UK wants developed countries to channel SDRs through multilateral banks

SDR is an international reserve asset, created by the International Monetary Fund (IMF) in 1969 to supplement its member countries’ official reserves.

 

Ms Vicky Ford, the Deputy Director at the UK Foreign, Commonwealth & Development Office, has urged developed countries to channel their Special Drawing Rights (SDRs) through the Multilateral Development Banks (MDBs).

Ford said this at the 2022 annual meetings of the African Development Bank (AfDB) during a seminar on Special Drawing Rights (SDRs) in Accra, Ghana on Wednesday.

The News Agency of Nigeria (NAN) reports that the SDR is an international reserve asset, created by the International Monetary Fund (IMF) in 1969 to supplement its member countries’ official reserves.

NAN reports that till date, a total of SDR 660.7 billion (equivalent to about $943 billion) have been allocated.

This includes the largest-ever allocation of about SDR 456 billion approved on Aug. 2, 2021.

This most recent allocation was to address the long-term global needs for reserves, and help countries cope with the impact of the COVID-19 pandemic.

The value of the SDR is based on a basket of five currencies—the U.S.dollar, the Wuro, the Chinese Renminbi, the Japanese Yen, and the British Pound Sterling.

She said the country was actively exploring the options of channelling the SDRs into the multilateral development banks including the AfDB.

Ford said that for the options to be viable, the UK and other partners would design a mechanism that would meet a legal procedure for maintaining the SDRs to have impact on the banks’ lending capacity.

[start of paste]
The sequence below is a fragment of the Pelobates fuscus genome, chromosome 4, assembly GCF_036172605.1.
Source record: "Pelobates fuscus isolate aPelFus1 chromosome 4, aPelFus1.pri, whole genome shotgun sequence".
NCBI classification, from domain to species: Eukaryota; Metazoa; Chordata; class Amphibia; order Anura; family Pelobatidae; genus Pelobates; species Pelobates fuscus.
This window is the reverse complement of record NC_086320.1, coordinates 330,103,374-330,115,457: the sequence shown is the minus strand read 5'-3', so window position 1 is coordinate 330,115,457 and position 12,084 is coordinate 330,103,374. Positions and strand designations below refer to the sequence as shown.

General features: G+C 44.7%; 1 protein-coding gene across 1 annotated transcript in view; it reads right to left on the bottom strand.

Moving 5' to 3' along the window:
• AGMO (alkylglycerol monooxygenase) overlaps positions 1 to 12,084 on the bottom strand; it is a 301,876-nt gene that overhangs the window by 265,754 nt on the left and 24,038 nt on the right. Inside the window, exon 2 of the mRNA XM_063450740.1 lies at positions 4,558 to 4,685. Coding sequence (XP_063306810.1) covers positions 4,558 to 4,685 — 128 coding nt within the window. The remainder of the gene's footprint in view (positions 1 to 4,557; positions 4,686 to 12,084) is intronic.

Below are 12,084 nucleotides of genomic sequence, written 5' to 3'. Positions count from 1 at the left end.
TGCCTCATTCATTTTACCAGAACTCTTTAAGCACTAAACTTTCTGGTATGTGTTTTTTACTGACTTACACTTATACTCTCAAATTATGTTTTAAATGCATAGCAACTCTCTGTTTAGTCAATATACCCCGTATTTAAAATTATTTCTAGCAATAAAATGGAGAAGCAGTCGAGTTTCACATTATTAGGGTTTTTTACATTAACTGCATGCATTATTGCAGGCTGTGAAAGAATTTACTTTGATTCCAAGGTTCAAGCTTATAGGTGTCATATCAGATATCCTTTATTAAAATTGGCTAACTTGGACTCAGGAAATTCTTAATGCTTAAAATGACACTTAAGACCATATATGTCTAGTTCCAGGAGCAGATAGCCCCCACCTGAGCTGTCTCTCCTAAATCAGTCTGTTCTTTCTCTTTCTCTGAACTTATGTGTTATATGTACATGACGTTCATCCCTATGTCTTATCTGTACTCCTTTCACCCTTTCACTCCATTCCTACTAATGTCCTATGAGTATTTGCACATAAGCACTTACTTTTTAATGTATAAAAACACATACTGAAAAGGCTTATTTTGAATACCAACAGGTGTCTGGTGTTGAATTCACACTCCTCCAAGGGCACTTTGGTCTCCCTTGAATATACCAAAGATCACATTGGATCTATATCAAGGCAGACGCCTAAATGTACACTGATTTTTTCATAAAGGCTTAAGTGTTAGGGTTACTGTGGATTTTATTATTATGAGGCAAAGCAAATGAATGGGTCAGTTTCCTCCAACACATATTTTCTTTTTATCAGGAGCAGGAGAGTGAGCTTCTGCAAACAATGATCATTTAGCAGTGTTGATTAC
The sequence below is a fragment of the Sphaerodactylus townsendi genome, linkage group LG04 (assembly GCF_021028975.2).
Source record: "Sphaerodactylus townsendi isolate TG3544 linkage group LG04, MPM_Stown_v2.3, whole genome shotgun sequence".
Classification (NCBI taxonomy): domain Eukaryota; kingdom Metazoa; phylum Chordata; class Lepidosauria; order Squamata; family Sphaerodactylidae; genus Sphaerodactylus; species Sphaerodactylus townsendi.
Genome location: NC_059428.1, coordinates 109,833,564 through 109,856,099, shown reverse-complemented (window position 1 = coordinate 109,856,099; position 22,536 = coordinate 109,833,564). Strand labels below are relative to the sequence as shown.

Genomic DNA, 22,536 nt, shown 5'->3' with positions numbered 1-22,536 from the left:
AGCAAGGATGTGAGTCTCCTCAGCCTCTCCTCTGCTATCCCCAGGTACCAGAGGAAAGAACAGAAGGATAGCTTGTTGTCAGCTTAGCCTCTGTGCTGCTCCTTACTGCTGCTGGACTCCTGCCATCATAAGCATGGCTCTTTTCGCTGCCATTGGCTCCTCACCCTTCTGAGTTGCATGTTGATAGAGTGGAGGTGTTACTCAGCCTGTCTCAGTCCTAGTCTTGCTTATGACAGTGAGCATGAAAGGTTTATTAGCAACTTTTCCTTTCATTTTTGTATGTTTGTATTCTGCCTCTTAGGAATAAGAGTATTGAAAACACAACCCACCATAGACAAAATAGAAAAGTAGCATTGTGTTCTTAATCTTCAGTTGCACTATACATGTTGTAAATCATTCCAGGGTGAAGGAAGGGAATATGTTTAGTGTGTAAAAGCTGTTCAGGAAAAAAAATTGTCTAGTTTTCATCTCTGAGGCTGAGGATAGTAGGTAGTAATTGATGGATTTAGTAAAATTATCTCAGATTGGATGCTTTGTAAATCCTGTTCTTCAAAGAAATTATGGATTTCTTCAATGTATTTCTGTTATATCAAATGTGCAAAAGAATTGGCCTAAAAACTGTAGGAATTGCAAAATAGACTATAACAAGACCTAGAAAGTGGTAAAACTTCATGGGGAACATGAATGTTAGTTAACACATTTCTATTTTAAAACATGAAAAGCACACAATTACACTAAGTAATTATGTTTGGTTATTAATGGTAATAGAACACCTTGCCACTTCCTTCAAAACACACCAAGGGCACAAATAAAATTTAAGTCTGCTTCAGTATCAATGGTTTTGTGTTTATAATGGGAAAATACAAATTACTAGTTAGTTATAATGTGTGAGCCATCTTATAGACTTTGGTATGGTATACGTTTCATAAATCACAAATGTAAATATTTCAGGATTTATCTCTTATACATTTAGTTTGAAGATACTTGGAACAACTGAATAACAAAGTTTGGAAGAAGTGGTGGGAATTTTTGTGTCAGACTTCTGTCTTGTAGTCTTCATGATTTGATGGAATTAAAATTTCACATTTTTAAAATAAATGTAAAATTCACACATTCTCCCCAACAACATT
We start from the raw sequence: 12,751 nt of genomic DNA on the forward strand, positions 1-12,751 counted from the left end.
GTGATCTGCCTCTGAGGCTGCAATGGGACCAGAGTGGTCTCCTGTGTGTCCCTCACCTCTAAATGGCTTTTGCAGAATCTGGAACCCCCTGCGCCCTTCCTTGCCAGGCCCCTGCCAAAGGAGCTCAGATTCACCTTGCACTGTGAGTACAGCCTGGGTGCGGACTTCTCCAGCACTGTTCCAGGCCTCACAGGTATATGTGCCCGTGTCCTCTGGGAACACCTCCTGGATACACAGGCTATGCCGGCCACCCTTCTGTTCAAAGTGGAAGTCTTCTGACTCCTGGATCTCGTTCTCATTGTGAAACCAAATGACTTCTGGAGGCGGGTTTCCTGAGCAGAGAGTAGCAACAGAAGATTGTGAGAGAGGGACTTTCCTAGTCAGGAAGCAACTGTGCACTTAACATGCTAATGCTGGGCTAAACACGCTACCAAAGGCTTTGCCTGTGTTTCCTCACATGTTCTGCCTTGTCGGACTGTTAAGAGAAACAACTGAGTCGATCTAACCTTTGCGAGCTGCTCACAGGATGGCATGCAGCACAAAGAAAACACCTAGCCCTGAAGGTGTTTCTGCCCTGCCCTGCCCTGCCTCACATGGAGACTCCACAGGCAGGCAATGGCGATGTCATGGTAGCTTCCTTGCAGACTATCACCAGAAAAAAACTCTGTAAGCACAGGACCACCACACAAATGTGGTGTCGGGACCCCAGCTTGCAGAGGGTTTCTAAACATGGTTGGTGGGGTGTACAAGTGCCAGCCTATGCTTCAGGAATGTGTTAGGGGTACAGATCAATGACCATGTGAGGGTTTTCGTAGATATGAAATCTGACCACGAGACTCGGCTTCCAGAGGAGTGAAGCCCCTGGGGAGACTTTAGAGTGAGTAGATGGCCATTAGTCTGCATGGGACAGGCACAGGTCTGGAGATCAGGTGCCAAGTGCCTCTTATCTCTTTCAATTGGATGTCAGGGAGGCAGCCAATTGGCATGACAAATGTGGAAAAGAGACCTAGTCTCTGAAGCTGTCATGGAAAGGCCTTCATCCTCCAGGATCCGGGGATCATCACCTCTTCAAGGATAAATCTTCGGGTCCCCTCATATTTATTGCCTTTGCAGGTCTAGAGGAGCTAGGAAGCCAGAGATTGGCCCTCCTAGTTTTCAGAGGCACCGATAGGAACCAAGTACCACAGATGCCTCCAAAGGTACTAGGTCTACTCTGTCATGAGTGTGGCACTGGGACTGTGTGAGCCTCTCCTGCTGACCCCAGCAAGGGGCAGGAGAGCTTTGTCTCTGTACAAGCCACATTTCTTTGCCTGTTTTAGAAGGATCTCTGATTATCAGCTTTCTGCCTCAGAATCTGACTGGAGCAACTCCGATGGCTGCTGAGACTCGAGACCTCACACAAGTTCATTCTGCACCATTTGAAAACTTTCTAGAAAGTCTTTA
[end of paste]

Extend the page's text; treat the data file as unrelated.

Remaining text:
She also encouraged developed economies that were yet to channel their new SDRs low income countries to do so.

“We have committed one billion dollars of those SDRs into the IMF poverty reduction growth trust to offer concessional finance to lower countries including 39 African countries.

“The UK also committed to channelling 20 per cent of the new SDRs that is four billion dollars to support vulnerable countries.

“The Chancellor announced that the UK will channel SDR 2.5 billion worth, an international reserve asset (equivalent to £2.6 billion) to the newly created IMF Resilience and Sustainability Trust, to provide affordable, long-term financing to low income countries and vulnerable Middle East countries.

“It is to address challenges such as climate change, energy security, pandemic preparedness.

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Dr Akinwumi Adesina, the President of the AfDB Group, said that providing the SDRs through the multilateral development banks would help leverage the funds.

Adesina said that the channeling the SDRs through the AfDB would help strengthen the global financial architecture and help people feel the impact in their lives in the continent.

He said that the leveraged SDRs would be used to provide additional capital and financing for the development bank across the continent.

Mr Amadou Hott, Minister of Economy, Planning and International Cooperation, Republic of Senegal, said that Africa needed to accelerate its development.

Hott emphasised the urgent need for speedy channelling of the SDRs to Africa to accelerate growth.

“During the COVID-19, there was political will and monies were mobilised and things worked. So, that kind of political will should be adopted to channel the SDRs to African countries to accelerate our development,’’ he said.

Mr Nicolas Kazadi, the Minister of Finance, Democratic Republic of Congo, commended the UK for their support.

Mr Admassu Tadesse, the President, Trade and Development Bank Group, said the Bank had played a strong role in strengthening intermediaries to get funds to the Small and Medium Entrepreneurs (SMEs).

Mr Ken Ofori-Atta, the Chairperson, Board of Governors of the AfDB, said that actions and speed were needed to allocate the SDRs to address issues facing the continent.

 

 

(NAN)

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